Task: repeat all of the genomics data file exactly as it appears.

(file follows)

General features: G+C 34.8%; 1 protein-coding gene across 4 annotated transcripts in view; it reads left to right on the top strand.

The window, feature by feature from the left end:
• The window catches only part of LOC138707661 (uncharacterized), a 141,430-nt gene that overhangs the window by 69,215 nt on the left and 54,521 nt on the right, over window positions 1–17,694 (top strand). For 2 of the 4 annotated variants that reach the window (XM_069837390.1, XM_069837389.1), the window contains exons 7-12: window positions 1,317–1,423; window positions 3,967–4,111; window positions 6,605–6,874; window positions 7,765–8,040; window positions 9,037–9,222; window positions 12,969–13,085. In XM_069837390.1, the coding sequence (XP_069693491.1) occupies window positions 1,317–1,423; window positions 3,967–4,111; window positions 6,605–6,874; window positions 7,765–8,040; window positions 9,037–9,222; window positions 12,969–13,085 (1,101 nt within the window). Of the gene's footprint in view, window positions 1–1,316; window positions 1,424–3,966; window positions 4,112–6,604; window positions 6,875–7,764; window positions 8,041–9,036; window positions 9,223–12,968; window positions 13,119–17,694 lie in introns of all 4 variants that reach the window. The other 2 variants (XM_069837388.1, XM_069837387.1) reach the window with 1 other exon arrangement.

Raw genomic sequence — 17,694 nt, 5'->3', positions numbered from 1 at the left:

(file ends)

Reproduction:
General features: G+C 34.8%; 1 protein-coding gene across 4 annotated transcripts in view; it reads left to right on the top strand.

The window, feature by feature from the left end:
• The window catches only part of LOC138707661 (uncharacterized), a 141,430-nt gene that overhangs the window by 69,215 nt on the left and 54,521 nt on the right, over window positions 1–17,694 (top strand). For 2 of the 4 annotated variants that reach the window (XM_069837390.1, XM_069837389.1), the window contains exons 7-12: window positions 1,317–1,423; window positions 3,967–4,111; window positions 6,605–6,874; window positions 7,765–8,040; window positions 9,037–9,222; window positions 12,969–13,085. In XM_069837390.1, the coding sequence (XP_069693491.1) occupies window positions 1,317–1,423; window positions 3,967–4,111; window positions 6,605–6,874; window positions 7,765–8,040; window positions 9,037–9,222; window positions 12,969–13,085 (1,101 nt within the window). Of the gene's footprint in view, window positions 1–1,316; window positions 1,424–3,966; window positions 4,112–6,604; window positions 6,875–7,764; window positions 8,041–9,036; window positions 9,223–12,968; window positions 13,119–17,694 lie in introns of all 4 variants that reach the window. The other 2 variants (XM_069837388.1, XM_069837387.1) reach the window with 1 other exon arrangement.

Raw genomic sequence — 17,694 nt, 5'->3', positions numbered from 1 at the left: